Tuesday, August 25, 2009


Chapter 14 of my Book Passages series strikes a very deep chord with me and my feelings about beauty, society, perceptions of self both internal and external. The pressures society has put upon us to look a certain way and create this false sense of what is "normal" or expected can make us feel very small and insecure in our own skin. Having photographed all types and shapes of people in my many years as a professional photographer one very significant thread has stood out. It doesn't matter if one is thin, large, tall, short, big nose or small nose; most everyone has insecurities about their outer shell. The most beautiful portraits come from those that have the confidence of their own self.

My visual interpretations for this passage come from Kit Reed's novel, Thinner Than Thou.
When you're alone in your mind you may think you're special, but you're only ever another dumb person driving around inside that stupid body. It's no better than a car dealer's loaner, you know? Forget what the Reverend Earl preaches. The body you are using is no temple, it's a trap for the contents of your head. You want to think about who you are and what to do about it but instead you obsess over the parts that people see. Keep it clean and keep it polished or they'll come for you. Perfect hair, you need. Perfect outfits. Perfect abs and pecs! Image is everything. You grow up with this and in case you don't happen to know, they teach it in all your classes.

Wednesday, August 12, 2009

Slice of Heaven

Welcome to Chapter 13 of my Book Passages Series. For anyone new to my blog and wondering what this "Book Passages Series" is all about? Please visit my first blog post introducing this idea to readers of my blog. Once you reach the bottom of that first post in February you can click on the newer post link to scroll one by one to the most current blog entry. All the posts do not pertain to the Book Passages series but you will be able to easily recognize which belong to the series. Some good news since my last Book Passages post and that is I received confirmation that the Steenbock gallery in Madison, WI. will be exhibiting this series beginning December 4, 2010 and run through January 15, 2011.

This visual interpretation is presented a bit different than the other twelve chapters. My friend Tom, from college, asked if I would except an audio file excerpt from (wish I could tell you, I've been told to remove it from my blog)? I think it's an interesting request and it really isn't that different than a book passage so I was like, sure. So here is my visual interpretation from a monologue titled (can't believe a creative person would be so petty to request I remove this association from my blog). As always I appreciate honest criticism of the interpretation. It really becomes a forum for us all to discuss, debate and learn so please consider leaving some insight for us all to contemplate. To leave a comment click on the comment link at the bottom of the post. Type in your conversation, highlight one of the choices such as anonymous, enter the encrypted word in the box and click OK. Enjoy! Tough to enjoy this interpretation since I had to remove all references to what the source material was that I interpreted. Bah.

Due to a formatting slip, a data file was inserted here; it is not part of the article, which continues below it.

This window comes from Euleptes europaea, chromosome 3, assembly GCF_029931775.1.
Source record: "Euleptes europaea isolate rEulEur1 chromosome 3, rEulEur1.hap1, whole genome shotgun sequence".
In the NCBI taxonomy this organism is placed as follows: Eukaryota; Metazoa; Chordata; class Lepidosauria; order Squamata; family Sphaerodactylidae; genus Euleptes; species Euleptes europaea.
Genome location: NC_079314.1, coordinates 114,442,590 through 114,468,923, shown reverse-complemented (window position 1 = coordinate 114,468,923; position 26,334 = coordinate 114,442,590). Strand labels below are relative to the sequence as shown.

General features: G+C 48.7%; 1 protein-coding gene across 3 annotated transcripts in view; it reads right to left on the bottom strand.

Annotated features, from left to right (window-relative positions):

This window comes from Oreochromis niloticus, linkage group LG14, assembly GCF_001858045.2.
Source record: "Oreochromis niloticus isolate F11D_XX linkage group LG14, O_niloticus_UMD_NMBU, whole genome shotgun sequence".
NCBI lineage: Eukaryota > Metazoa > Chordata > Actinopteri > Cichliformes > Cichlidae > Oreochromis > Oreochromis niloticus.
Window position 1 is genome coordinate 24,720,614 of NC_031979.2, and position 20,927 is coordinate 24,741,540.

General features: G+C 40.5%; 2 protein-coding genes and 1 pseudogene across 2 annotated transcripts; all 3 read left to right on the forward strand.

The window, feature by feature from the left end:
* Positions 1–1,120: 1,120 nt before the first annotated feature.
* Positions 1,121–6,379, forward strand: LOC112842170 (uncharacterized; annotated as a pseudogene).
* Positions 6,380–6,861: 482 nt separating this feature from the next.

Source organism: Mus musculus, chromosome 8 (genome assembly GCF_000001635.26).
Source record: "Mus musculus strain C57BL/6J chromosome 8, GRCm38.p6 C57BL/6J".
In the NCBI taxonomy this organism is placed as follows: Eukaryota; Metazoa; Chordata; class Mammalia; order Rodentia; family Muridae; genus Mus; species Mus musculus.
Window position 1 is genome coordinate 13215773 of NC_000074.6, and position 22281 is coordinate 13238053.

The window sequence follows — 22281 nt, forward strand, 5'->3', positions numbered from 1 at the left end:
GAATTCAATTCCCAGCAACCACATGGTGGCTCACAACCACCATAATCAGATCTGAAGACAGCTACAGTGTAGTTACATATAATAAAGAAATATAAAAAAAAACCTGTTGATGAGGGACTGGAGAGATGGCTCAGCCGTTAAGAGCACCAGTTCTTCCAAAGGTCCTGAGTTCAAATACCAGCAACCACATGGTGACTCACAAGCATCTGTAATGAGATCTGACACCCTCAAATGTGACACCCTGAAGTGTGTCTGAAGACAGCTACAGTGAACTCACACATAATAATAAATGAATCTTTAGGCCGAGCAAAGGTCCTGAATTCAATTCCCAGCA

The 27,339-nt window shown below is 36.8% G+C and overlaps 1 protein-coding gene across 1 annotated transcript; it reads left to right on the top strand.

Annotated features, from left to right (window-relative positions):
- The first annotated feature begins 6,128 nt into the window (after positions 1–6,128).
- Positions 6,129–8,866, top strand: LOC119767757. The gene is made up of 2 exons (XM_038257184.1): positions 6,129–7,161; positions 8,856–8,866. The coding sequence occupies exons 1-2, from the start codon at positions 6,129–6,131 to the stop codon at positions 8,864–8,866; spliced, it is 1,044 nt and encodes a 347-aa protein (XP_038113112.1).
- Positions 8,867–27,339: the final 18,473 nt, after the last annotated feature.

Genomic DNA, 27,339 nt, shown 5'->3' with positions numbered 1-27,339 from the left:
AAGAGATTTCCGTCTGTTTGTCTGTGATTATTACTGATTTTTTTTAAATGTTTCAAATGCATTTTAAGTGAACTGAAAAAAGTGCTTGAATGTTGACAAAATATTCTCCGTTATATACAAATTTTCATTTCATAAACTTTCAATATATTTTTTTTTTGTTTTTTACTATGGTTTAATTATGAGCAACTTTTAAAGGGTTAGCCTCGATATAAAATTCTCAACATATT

Sunday, August 2, 2009

Backyard Soul-O

What I find most interesting and challenging about these book passages is not knowing the context of the passage in relation to the larger scope of the book. So when I would read and re-read the passage from Dreams of Leaving by author Rupert Thomson I was challenged by the details of the passage. Unlike other passages that I have worked on, this passage seemed much more literal with characters and place, making my own personal interpretation a bigger challenge. My solution to a passage that has many descriptive details about a very specific act, the saxophone solo, led me to pick out some key words that I was drawn to. The title, Dreams of Leaving, the words "abandoned mansion, saxophone and solo" around the larger significance of music is what I used to build my visual interpretation.

I grounded the visual interpretation's sense of place with the abandoned mansion. It dominates this passage so much that not including it, I felt, would leave the viewer too disconnected from the passage. The rest of the interpretation deals with the physical and emotional sensitivity that can be experienced through the power of music.

Here is the book passage that inspired my visual interpretation Backyard Soul-O.
"Gloria was introducing the band. If he didn't listen to the saxophone this time, she'd murder him. He only had to wait until halfway through the next song, then Malone unleashed a sixty-second solo, and played with such raw soaring power, assembled such an intricate structure of notes, that listening to him was like being led through some extraordinary abandoned mansion. It was as if Malone somehow knew of Moses's anxiety and was building a house specially for him, a different kind of house, a house where policemen would never appear at the door. The saxophone scaled the facade, dropped into an upstairs room, tiptoed across the landing, opened a door with rusty hinges, tripped, stumbled to the edge of a parapet, peered over, stepped sharply back, ran down flight after flight of stairs, through ballrooms peopled by the ghosts of dancers, through echoing cloisters and claustrophobic passageways, past windows with vistas and hushed rooms no longer used, tore through curtained doorways and out, finally, into the open air, paused to breathe the air, ran on through gardens with peacocks and fountains, along spacious landscaped avenues, past sudden explosions of plants from South America, and back down a sweeping gravel drive to the road where Gloria was waiting with the rest of the song."